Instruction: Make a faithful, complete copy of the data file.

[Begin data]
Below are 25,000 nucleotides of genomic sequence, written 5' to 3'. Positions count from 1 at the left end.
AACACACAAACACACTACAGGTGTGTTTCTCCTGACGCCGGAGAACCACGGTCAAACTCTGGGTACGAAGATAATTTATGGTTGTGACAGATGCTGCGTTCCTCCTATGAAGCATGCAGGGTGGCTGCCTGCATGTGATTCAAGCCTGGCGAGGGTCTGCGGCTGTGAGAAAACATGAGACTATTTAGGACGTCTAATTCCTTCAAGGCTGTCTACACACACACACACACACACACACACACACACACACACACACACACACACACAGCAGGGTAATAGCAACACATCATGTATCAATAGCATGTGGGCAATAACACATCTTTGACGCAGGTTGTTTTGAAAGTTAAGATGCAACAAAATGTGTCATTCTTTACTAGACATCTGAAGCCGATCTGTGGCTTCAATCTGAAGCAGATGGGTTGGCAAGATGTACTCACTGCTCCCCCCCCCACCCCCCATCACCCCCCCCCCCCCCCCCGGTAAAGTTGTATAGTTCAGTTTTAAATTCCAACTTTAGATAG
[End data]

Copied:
Below are 25,000 nucleotides of genomic sequence, written 5' to 3'. Positions count from 1 at the left end.
AACACACAAACACACTACAGGTGTGTTTCTCCTGACGCCGGAGAACCACGGTCAAACTCTGGGTACGAAGATAATTTATGGTTGTGACAGATGCTGCGTTCCTCCTATGAAGCATGCAGGGTGGCTGCCTGCATGTGATTCAAGCCTGGCGAGGGTCTGCGGCTGTGAGAAAACATGAGACTATTTAGGACGTCTAATTCCTTCAAGGCTGTCTACACACACACACACACACACACACACACACACACACACACACACACACACACAGCAGGGTAATAGCAACACATCATGTATCAATAGCATGTGGGCAATAACACATCTTTGACGCAGGTTGTTTTGAAAGTTAAGATGCAACAAAATGTGTCATTCTTTACTAGACATCTGAAGCCGATCTGTGGCTTCAATCTGAAGCAGATGGGTTGGCAAGATGTACTCACTGCTCCCCCCCCCACCCCCCATCACCCCCCCCCCCCCCCCCGGTAAAGTTGTATAGTTCAGTTTTAAATTCCAACTTTAGATAG